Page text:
When developing DBT, Marsha Linehan understood the importance of a built-in support network to the success and efficacy of DBT providers. This led to the creation of the DBT consultation team as a required part of the full DBT treatment model. The goal of the consultation team is to enhance the motivation and capabilities of all members of the DBT team so that they can continue to apply the treatment effectively. Members of the consultation team problem solve together, validate each other, assess, and push one another to maintain empathy in the work they are doing, often using DBT skills themselves and with one another in the process.  

DBT Strategies and Concepts  

DBT therapists pull from four core treatment strategies and apply several key concepts when working with their clients. 

Core Strategies 

  1. DBT skills training à learn and apply skills  
  1. Behavioral contingency management à apply rewards to increase desired behaviors and consequences to decrease unwanted behaviors 
  1. Cognitive restructuring à work towards thinking more dialectically  
  1. Informal exposure à face things that are difficult instead of avoiding them  

Balancing Acceptance and Change 

Change can be difficult, especially when behavioral patterns have been in place for many years and have often felt beneficial to the client. It is essential for the DBT therapist to understand the function of a client’s problem behaviors and validate how hard it is to leave these behaviors behind. For example, when someone engages in self-harm, it is often to cope with intense and painful emotions. A DBT therapist would start by validating hesitance to let go of a behavior that has helped them cope, especially when they don’t have any other alternatives yet. This step represents acceptance, which is an essential part of DBT and helps to keep clients motivated to change. A careful dance is done in DBT therapy to balance acceptance and change so that clients feel motivated to change and are pushed to change when ready.  

Thinking Dialectically  

Balancing things that appear in opposition to one another, like acceptance and change, is an essential component of DBT. Dialectical thinking refers to the balancing of opposites while finding the middle path, or synthesis, between two opposing sides. DBT therapists help clients to think dialectically—rather than remain stuck in black and white, all or nothing thinking, learn to acknowledge the kernels of truth that exist on each opposing side. This helps clients think more flexibly and avoid the emotional reactivity that comes with all or nothing thinking. DBT therapists often highlight this important “dialectic”: it is very hard to change, and it must be done so that you can reach your goals in life.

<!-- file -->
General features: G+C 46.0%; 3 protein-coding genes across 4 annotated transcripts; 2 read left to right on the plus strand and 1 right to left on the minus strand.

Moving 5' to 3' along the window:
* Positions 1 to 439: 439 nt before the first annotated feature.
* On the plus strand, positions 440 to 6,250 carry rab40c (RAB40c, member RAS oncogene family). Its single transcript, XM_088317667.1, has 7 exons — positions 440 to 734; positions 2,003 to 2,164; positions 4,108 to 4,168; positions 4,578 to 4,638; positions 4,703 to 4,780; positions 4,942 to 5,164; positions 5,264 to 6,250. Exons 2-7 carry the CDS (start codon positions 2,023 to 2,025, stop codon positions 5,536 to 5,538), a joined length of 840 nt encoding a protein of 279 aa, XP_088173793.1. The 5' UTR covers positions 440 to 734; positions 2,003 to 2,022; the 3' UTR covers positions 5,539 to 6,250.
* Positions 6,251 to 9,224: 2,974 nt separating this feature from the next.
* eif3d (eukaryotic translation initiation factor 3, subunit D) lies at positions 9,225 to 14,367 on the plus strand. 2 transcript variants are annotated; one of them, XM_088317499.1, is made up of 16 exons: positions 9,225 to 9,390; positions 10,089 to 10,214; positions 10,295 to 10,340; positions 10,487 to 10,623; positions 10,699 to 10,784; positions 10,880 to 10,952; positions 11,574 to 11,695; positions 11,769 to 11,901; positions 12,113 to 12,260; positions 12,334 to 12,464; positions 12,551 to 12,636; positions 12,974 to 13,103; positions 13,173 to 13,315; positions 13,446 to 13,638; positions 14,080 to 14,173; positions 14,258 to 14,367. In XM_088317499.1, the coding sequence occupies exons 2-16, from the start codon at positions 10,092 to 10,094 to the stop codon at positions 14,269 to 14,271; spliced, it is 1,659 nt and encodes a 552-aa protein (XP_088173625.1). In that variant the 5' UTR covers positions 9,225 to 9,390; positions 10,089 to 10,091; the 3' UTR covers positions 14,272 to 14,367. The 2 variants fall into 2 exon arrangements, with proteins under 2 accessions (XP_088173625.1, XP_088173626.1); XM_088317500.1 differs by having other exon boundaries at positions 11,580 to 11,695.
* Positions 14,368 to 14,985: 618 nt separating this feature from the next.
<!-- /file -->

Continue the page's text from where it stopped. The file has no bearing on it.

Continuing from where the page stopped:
The Biosocial Theory 

When DBT therapists think about a client’s history and current presenting problems, they do so through the lens of the Biosocial Theory. This theory states that some people are born with biologically based heightened emotion sensitivity, meaning that they are more sensitive to triggers in the environment, experience emotional responses more intensely, and take a longer time to return to baseline when emotionally activated. When in a supportive, validating environment, these individuals can learn to understand their emotions and cope with them effectively. When in an unsupportive, invalidating environment, these individuals don’t learn how to cope with difficult emotions and may end up using unhealthy methods of coping (self-harm, substance use, etc.) or trying to avoid their emotions altogether.  

An invalidating environment may involve one or more of the following: 

  • Emotional, physical, or sexual abuse 
  • Intense family conflict  
  • Emotional neglect from a parent or caregiver 
  • Parent or caregiver mental health or substance use issues 
  • Parent chronically minimizing, dismissing, or negating their emotions  

Even without biologically based emotion sensitivity, children in invalidating environments may ending up learning unhealthy ways of coping and communicating their distress. Sometimes the home environment is stable and abuse is not present, yet the parents or caregivers simply don’t have the tools they need to support a child with high emotion sensitivity. They may make good faith attempts to support their child that end up feeling invalidating. For example, when a highly sensitive child gets flooded with emotions and loudly cries after plans change, a parent might say, “try not to be so sensitive, it’s not a big deal, there’s nothing to cry about.” While it might be well-meaning, this communicates to the child that their emotional responses are wrong, or that emotion expression should be avoided.